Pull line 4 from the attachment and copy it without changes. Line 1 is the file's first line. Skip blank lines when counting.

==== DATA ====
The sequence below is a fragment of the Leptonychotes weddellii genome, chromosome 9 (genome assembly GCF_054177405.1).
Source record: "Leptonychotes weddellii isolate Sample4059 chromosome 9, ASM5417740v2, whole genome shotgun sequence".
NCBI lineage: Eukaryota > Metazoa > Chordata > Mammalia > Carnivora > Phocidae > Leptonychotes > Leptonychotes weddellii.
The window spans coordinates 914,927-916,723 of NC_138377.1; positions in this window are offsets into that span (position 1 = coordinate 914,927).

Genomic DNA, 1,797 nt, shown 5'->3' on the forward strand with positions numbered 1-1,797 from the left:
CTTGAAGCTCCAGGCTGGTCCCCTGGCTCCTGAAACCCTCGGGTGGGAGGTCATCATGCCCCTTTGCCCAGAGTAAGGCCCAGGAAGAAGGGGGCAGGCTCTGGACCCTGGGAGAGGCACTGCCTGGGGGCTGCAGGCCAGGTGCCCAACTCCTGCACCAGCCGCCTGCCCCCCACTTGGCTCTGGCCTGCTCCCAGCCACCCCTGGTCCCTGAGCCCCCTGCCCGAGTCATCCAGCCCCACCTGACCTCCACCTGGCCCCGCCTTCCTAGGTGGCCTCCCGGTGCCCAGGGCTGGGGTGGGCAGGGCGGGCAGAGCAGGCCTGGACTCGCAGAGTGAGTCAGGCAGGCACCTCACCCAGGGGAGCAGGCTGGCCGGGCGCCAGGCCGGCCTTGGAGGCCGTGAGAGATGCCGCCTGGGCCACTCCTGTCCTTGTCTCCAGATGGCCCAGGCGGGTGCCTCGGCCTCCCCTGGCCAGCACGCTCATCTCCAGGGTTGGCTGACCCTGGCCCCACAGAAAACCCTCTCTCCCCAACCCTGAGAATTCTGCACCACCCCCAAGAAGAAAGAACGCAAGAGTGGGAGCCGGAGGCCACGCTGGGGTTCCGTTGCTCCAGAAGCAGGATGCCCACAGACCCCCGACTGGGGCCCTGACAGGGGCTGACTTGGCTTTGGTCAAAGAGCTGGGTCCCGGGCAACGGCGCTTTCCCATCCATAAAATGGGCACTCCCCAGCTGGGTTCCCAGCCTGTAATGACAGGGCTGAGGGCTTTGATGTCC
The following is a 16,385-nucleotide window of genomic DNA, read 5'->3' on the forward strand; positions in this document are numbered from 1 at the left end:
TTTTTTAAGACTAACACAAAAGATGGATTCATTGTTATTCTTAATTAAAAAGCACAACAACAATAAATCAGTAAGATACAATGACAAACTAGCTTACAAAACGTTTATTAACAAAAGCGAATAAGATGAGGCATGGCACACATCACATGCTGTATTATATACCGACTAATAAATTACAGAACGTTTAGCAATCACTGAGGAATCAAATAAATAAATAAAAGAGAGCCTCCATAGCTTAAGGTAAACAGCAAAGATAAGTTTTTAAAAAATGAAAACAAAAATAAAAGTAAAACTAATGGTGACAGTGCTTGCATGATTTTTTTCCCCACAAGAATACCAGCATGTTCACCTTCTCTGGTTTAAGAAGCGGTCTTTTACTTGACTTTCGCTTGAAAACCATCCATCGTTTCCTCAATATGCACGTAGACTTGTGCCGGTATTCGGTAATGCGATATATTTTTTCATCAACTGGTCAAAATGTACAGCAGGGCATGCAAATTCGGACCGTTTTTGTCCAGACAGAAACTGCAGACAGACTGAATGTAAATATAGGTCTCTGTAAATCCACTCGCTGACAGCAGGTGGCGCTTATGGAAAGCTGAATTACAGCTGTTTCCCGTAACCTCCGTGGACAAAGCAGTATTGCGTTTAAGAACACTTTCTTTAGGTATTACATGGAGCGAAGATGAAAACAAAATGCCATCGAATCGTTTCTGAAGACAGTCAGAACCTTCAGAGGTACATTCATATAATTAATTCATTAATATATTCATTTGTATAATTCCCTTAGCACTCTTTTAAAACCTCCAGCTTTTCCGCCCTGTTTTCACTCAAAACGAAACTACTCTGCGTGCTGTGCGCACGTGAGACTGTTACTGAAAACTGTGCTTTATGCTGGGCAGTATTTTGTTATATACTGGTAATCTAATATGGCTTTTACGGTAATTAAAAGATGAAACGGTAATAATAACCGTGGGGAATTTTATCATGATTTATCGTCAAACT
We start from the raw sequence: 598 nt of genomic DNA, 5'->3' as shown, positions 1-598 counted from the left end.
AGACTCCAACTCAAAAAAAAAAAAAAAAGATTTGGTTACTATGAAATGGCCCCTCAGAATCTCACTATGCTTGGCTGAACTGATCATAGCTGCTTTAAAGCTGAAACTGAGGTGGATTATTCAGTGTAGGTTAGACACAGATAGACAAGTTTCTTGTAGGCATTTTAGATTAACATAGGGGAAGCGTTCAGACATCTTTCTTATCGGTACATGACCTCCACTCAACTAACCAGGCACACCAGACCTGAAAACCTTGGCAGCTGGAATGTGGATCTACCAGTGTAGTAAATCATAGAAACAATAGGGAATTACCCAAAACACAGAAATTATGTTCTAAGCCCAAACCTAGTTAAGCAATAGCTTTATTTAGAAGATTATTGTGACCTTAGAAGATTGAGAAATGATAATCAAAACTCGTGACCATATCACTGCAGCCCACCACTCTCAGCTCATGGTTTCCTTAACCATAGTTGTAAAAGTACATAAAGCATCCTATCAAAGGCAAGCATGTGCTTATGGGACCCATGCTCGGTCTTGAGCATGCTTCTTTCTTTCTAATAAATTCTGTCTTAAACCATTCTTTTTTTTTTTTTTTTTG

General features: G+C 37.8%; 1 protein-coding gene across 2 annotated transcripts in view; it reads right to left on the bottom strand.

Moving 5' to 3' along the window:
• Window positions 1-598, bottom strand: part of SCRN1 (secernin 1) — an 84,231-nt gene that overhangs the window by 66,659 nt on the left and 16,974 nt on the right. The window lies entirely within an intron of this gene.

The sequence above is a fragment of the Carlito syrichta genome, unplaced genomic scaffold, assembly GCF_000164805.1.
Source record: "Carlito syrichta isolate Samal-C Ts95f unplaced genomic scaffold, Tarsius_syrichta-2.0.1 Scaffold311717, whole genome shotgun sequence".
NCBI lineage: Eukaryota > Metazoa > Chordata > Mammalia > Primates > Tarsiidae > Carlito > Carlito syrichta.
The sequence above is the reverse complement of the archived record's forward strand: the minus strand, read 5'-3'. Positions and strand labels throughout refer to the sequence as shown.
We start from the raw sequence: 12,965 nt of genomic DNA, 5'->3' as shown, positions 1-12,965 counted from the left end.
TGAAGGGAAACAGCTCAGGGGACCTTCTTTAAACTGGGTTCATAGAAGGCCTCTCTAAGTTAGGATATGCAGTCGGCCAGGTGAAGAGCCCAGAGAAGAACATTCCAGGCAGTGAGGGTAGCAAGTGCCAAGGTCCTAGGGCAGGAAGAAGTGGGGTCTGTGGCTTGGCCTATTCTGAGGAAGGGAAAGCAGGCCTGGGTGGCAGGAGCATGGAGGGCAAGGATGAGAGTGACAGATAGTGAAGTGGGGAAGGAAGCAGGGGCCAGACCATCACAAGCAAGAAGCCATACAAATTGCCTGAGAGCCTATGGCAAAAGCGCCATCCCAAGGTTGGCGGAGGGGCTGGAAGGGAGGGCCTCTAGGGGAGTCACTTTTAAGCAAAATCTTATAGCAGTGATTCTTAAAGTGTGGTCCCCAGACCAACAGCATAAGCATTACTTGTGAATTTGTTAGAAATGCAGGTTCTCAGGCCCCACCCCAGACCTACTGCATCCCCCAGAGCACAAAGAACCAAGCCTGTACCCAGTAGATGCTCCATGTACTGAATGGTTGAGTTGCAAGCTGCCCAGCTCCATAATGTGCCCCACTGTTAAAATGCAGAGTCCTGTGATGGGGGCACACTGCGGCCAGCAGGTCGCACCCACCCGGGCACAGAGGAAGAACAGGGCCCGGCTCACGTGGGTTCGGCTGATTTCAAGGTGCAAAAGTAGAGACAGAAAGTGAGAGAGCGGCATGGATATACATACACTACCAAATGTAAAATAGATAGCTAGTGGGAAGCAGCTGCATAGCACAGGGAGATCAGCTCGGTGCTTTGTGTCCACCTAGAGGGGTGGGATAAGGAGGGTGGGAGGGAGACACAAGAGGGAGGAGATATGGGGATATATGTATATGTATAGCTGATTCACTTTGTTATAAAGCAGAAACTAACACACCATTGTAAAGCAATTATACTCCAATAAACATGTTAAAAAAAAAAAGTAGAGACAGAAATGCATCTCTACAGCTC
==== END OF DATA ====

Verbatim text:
The window spans coordinates 914,927-916,723 of NC_138377.1; positions in this window are offsets into that span (position 1 = coordinate 914,927).